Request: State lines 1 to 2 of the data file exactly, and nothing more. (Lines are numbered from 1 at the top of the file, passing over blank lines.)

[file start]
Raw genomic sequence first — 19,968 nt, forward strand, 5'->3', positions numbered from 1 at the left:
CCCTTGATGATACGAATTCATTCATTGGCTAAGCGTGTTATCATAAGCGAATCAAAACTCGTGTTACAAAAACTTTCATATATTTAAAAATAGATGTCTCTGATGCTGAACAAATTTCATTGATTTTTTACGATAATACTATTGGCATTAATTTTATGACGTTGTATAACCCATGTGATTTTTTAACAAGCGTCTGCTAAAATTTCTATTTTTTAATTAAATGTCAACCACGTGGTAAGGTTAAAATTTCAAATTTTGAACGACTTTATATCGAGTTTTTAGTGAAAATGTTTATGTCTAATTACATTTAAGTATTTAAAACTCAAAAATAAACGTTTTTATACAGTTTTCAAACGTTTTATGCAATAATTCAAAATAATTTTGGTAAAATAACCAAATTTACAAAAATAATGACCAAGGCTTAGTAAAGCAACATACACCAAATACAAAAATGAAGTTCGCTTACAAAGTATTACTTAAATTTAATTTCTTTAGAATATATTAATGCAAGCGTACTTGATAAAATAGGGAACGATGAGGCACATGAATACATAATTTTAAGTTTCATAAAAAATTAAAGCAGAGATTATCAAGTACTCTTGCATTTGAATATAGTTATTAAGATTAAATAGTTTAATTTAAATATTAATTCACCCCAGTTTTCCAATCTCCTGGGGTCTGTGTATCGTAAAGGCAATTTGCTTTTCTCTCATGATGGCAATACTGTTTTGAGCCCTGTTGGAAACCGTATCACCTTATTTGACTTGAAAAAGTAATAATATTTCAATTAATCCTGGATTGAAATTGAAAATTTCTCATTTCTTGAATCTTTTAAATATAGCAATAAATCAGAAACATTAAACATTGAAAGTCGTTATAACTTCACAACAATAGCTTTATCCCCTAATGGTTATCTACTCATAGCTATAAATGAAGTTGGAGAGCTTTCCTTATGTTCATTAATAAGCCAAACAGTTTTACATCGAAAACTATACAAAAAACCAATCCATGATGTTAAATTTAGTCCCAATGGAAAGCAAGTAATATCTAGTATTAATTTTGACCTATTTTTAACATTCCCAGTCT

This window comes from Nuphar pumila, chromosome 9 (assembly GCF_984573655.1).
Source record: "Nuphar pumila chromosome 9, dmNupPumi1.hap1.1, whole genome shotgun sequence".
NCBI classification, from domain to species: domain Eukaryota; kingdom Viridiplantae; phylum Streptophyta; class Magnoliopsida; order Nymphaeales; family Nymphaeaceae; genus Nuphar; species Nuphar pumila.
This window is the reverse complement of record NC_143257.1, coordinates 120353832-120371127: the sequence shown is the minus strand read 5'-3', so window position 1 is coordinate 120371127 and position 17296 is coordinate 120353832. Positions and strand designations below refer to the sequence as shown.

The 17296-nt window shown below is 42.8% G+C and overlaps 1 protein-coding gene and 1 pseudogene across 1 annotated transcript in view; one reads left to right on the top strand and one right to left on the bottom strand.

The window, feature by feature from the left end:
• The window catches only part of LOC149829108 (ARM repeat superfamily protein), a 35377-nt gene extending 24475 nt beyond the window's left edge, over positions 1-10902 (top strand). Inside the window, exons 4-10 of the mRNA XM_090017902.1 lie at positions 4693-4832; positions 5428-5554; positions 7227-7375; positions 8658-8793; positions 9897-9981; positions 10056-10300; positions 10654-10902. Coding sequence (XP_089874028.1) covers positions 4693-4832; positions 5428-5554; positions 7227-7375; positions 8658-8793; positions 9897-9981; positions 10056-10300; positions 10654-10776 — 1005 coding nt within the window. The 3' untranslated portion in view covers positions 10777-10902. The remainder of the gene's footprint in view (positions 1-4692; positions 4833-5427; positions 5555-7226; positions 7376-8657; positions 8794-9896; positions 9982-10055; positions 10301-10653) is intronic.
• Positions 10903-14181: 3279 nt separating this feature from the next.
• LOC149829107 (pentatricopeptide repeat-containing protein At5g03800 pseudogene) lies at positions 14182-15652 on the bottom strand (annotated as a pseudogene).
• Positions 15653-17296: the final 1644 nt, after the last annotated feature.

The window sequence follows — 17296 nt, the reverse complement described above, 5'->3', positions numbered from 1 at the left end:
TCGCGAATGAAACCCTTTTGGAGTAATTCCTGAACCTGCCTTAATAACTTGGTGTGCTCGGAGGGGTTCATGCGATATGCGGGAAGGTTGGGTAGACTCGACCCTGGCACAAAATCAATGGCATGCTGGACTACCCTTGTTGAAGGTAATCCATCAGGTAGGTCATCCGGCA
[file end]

Raw genomic sequence first — 19,968 nt, forward strand, 5'->3', positions numbered from 1 at the left:
CCCTTGATGATACGAATTCATTCATTGGCTAAGCGTGTTATCATAAGCGAATCAAAACTCGTGTTACAAAAACTTTCATATATTTAAAAATAGATGTCTCTGATGCTGAACAAATTTCATTGATTTTTTACGATAATACTATTGGCATTAATTTTATGACGTTGTATAACCCATGTGATTTTTTAACAAGCGTCTGCTAAAATTTCTATTTTTTAATTAAATGTCAACCACGTGGTAAGGTTAAAATTTCAAATTTTGAACGACTTTATATCGAGTTTTTAGTGAAAATGTTTATGTCTAATTACATTTAAGTATTTAAAACTCAAAAATAAACGTTTTTATACAGTTTTCAAACGTTTTATGCAATAATTCAAAATAATTTTGGTAAAATAACCAAATTTACAAAAATAATGACCAAGGCTTAGTAAAGCAACATACACCAAATACAAAAATGAAGTTCGCTTACAAAGTATTACTTAAATTTAATTTCTTTAGAATATATTAATGCAAGCGTACTTGATAAAATAGGGAACGATGAGGCACATGAATACATAATTTTAAGTTTCATAAAAAATTAAAGCAGAGATTATCAAGTACTCTTGCATTTGAATATAGTTATTAAGATTAAATAGTTTAATTTAAATATTAATTCACCCCAGTTTTCCAATCTCCTGGGGTCTGTGTATCGTAAAGGCAATTTGCTTTTCTCTCATGATGGCAATACTGTTTTGAGCCCTGTTGGAAACCGTATCACCTTATTTGACTTGAAAAAGTAATAATATTTCAATTAATCCTGGATTGAAATTGAAAATTTCTCATTTCTTGAATCTTTTAAATATAGCAATAAATCAGAAACATTAAACATTGAAAGTCGTTATAACTTCACAACAATAGCTTTATCCCCTAATGGTTATCTACTCATAGCTATAAATGAAGTTGGAGAGCTTTCCTTATGTTCATTAATAAGCCAAACAGTTTTACATCGAAAACTATACAAAAAACCAATCCATGATGTTAAATTTAGTCCCAATGGAAAGCAAGTAATATCTAGTATTAATTTTGACCTATTTTTAACATTCCCAGTCT